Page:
3) If God were to intervene every single time, there would be nothing left.
It seems like God could step in at any time and stop evil. But I just wonder at what point God should do this. At the level of action? At the level of thought? Of atoms? Of free will? If God were to electrocute us every time we were about to do something bad, we would all be fried chicken.
Much of the evil in the world is a direct result of our choices. The irony is that the very gift of Free Will that God gave us to make us human is also the same gift that could make this world a better place — but by and large, we still continue to destroy each other throughout history. To blame God for all this is a serious lack of responsibility for our choices, and it only exposes the Western over-privileged entitlement that is killing us postmoderns today. Even the non-religious person will blame their parents or environment or government or city, and while all these are partially responsible, it’s really just me. We are each accountable. I can yell, “God why do you let this happen?” — but God could just as easily ask me, “Why do you?”
God allows our cycle of consequences to unroll, mostly because this is what makes us human and accountable. And even then, God does often relieve us by His grace over and over. That brings us to the next point.
4) God has probably saved us by an innumerable amount of close calls.
Whenever someone asks, “Why couldn’t God have prevented this one?” — I always want to counter that God probably has prevented a lot of stuff, and that the world is not as bad as it possibly could be or should be.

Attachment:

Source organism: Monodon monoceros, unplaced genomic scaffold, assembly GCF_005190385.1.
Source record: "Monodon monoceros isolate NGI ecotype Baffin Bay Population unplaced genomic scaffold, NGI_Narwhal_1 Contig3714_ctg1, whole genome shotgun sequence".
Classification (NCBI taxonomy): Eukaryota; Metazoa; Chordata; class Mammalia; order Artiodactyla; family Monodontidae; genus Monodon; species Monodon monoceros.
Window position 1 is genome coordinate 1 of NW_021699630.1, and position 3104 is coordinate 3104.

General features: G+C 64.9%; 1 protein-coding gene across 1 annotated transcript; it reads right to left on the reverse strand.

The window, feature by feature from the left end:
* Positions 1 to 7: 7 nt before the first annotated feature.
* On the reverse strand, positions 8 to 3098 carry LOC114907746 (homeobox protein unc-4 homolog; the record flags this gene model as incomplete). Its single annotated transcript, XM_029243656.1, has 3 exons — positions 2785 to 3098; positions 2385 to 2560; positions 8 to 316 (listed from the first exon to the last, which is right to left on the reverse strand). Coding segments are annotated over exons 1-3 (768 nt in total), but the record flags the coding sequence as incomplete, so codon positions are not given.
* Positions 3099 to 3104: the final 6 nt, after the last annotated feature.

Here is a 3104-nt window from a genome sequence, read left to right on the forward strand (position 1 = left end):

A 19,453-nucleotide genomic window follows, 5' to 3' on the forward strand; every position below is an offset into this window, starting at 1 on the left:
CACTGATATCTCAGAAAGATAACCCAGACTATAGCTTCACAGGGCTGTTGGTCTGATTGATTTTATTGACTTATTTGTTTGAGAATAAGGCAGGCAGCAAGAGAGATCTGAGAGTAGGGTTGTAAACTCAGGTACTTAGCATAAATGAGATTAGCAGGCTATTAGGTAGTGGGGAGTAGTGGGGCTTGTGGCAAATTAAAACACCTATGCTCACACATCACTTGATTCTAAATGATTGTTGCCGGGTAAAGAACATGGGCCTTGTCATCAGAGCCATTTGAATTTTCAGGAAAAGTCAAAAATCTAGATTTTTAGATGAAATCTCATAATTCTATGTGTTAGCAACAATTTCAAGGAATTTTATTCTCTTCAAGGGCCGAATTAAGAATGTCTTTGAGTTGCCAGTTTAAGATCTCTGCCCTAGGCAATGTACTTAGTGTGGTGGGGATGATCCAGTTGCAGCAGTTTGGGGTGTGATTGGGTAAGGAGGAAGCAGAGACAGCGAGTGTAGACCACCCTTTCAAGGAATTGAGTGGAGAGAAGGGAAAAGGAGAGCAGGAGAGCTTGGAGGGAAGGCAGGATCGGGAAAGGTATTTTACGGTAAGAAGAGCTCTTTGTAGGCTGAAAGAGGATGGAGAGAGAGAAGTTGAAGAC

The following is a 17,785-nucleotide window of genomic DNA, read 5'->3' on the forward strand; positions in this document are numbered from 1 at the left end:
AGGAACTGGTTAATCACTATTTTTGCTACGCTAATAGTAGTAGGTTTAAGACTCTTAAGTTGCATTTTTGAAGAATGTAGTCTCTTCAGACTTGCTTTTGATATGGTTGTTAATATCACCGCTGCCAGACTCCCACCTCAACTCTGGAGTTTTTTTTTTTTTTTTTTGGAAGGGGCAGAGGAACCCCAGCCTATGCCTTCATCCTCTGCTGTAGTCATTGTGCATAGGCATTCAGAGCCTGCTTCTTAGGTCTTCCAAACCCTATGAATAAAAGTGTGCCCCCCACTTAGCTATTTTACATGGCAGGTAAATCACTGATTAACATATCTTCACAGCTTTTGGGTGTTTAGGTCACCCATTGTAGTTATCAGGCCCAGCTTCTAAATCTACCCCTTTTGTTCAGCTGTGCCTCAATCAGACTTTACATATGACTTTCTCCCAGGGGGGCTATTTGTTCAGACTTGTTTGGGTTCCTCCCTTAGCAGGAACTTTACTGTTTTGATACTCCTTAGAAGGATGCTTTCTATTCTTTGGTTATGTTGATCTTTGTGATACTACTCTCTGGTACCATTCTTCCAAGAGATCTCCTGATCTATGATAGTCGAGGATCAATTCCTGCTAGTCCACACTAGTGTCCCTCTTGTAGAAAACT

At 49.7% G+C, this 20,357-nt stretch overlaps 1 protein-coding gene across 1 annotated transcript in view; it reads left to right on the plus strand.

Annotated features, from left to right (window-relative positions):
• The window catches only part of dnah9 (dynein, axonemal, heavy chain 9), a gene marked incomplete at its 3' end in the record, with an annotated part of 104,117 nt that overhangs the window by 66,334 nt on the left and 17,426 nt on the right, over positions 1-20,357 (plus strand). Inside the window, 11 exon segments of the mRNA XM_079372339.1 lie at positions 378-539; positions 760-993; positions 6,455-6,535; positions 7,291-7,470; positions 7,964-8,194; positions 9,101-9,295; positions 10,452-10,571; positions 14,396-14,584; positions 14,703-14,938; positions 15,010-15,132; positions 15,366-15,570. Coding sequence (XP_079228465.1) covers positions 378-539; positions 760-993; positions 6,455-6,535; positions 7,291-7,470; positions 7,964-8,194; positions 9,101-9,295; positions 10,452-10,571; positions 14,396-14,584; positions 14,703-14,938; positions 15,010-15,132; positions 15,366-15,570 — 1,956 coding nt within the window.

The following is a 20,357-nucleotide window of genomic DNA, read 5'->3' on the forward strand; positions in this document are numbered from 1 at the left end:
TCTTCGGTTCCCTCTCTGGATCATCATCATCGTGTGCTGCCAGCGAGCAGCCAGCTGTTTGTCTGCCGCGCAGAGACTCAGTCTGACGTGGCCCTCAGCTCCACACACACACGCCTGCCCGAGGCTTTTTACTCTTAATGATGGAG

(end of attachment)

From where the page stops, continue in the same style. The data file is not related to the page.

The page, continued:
I don’t think I can count all the times I almost got into a car accident or was steered out of an explosive situation or found random help at the exact right time: and from God’s point of view, we never thank Him for this stuff. We just explain it away as “coincidence” or “serendipity” or “good luck.” An earthquake happens in the ocean and it’s a “weather pattern.” When it happens on land, we call it an atrocious oversight by God. But maybe this says more about us than God.
In the Book of Acts, the account of the early church, we find out that Peter and James are both arrested for their faith (Acts 12). James is immediately beheaded but Peter is kept alive. Try to imagine this happening in your church. “Did you hear? Pastor Bob and Deacon Bill were arrested for being Christians. Bob was killed and we don’t know about Bill.” Imagine Bob’s family. They would be going crazy, asking God why He let Bob die, and perhaps secretly wondering why God let Bill live.
We never find out why. It feels cruel when you read the passage. God prevented Peter’s death, but in some sense did not intervene for James. Yet both actually could’ve died, because evil men were killing Christians by their own free will. And when Peter and James were arrested, their church thought they were both pretty much dead. It’s only a miracle that Peter actually lives, and I hope we can celebrate that. I hope we can see that God’s gracious hand is still at work. It’s definitely awful that James died and I never want to diminish that. But I also imagine the families of both Peter and James comforting each other throughout the whole ordeal, because really, this is what matters.